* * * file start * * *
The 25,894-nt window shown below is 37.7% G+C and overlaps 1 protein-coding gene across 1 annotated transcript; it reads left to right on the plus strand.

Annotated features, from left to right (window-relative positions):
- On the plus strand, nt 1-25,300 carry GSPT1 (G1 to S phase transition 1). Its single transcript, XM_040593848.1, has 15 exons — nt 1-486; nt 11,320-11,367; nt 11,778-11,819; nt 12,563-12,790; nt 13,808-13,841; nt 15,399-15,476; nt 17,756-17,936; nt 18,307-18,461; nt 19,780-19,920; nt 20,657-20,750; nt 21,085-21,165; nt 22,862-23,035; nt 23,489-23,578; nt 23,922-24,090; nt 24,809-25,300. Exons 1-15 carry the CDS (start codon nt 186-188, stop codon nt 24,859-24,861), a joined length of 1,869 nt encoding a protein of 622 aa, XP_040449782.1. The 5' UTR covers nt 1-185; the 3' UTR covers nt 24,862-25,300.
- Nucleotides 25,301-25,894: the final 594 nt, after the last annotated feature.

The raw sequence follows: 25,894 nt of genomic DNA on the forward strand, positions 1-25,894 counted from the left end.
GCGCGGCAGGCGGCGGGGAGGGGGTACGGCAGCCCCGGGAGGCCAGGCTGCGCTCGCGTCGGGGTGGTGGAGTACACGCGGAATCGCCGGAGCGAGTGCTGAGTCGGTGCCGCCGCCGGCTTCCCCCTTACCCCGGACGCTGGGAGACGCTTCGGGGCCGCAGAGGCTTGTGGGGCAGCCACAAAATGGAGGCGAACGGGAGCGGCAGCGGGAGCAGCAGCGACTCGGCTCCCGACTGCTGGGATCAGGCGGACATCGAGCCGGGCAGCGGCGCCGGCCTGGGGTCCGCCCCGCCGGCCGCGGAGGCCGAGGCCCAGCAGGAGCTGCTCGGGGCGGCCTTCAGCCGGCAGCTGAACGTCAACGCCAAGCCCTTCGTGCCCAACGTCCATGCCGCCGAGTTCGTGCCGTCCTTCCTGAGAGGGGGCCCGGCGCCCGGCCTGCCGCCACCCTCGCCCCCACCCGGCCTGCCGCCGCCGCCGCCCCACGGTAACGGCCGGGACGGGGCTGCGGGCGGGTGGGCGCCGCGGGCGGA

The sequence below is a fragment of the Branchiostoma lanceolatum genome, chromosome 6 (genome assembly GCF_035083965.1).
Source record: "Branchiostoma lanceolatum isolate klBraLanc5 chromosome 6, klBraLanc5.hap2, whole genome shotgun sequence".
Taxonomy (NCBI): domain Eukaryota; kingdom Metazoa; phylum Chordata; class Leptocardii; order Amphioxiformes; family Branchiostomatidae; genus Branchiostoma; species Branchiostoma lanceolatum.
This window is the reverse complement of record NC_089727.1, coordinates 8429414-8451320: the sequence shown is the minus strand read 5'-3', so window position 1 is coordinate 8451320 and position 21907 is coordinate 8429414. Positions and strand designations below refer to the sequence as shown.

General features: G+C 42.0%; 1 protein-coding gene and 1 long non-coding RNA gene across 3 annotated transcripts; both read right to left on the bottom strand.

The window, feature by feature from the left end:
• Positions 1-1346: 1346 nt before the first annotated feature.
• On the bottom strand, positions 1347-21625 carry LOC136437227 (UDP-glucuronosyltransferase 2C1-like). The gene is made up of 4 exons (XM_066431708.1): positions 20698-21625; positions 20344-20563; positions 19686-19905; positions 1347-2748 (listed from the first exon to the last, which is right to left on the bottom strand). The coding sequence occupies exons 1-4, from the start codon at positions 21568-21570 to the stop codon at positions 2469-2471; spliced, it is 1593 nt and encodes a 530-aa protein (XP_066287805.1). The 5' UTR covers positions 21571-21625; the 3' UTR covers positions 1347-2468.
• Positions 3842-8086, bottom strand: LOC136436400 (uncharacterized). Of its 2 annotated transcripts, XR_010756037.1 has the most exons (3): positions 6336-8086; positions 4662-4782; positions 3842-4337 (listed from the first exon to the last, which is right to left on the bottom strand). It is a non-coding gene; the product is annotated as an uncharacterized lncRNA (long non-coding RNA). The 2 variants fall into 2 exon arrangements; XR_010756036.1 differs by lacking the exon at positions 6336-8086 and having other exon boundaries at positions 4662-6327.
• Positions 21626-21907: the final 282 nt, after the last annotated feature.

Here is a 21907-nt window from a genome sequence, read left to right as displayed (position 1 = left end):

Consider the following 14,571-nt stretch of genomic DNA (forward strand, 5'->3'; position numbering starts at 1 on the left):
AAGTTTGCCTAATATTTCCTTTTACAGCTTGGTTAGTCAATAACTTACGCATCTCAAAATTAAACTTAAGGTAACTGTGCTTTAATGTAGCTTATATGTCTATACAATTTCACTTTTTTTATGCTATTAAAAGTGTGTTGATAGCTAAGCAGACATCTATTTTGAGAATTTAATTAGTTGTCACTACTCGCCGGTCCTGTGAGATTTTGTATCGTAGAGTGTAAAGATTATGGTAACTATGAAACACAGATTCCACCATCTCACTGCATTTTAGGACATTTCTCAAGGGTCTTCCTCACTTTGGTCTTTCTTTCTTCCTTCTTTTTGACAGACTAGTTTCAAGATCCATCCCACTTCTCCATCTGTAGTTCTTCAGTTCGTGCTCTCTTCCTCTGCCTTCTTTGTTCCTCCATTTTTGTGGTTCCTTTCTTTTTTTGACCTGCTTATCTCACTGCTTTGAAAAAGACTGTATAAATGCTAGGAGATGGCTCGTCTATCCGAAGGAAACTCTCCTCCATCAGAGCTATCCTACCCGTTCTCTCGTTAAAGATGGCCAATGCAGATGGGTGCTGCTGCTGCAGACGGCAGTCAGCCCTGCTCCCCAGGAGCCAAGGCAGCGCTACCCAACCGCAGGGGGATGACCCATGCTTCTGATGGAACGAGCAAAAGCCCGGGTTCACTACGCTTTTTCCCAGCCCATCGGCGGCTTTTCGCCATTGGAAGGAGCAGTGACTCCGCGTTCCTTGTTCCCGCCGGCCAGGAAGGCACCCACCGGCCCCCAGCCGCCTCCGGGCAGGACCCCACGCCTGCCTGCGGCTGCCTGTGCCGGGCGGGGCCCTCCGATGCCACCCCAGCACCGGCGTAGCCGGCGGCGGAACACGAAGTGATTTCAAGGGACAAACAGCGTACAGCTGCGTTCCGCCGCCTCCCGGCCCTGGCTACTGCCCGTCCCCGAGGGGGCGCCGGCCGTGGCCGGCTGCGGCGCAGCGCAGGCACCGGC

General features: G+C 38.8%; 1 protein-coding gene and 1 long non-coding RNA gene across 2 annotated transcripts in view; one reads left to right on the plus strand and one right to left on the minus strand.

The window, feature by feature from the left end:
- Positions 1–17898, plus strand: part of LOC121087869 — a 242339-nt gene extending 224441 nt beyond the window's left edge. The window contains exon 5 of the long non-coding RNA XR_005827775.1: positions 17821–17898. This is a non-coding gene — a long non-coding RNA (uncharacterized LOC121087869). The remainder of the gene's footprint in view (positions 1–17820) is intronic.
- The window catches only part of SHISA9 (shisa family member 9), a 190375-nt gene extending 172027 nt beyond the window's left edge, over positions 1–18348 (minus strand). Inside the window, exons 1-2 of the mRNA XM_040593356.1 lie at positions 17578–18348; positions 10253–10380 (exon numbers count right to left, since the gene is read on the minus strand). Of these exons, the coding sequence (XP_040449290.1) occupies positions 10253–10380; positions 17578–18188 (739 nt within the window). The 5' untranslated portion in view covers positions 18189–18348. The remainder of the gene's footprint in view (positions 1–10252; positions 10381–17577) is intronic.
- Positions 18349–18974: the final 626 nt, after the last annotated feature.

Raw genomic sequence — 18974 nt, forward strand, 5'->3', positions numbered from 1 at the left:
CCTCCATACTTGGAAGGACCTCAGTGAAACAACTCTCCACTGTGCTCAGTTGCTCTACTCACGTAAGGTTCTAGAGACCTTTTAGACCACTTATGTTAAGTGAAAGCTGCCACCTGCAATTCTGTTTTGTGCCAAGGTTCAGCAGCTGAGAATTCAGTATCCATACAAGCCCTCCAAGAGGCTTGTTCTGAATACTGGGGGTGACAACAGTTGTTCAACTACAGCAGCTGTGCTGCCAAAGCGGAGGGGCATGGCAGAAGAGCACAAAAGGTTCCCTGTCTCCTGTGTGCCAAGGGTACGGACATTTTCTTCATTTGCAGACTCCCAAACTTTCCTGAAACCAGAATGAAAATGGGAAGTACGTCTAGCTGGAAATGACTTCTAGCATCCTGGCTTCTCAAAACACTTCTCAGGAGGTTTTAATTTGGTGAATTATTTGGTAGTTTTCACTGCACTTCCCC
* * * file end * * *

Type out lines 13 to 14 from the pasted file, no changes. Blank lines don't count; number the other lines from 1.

• Positions 1-1346: 1346 nt before the first annotated feature.
• On the bottom strand, positions 1347-21625 carry LOC136437227 (UDP-glucuronosyltransferase 2C1-like). The gene is made up of 4 exons (XM_066431708.1): positions 20698-21625; positions 20344-20563; positions 19686-19905; positions 1347-2748 (listed from the first exon to the last, which is right to left on the bottom strand). The coding sequence occupies exons 1-4, from the start codon at positions 21568-21570 to the stop codon at positions 2469-2471; spliced, it is 1593 nt and encodes a 530-aa protein (XP_066287805.1). The 5' UTR covers positions 21571-21625; the 3' UTR covers positions 1347-2468.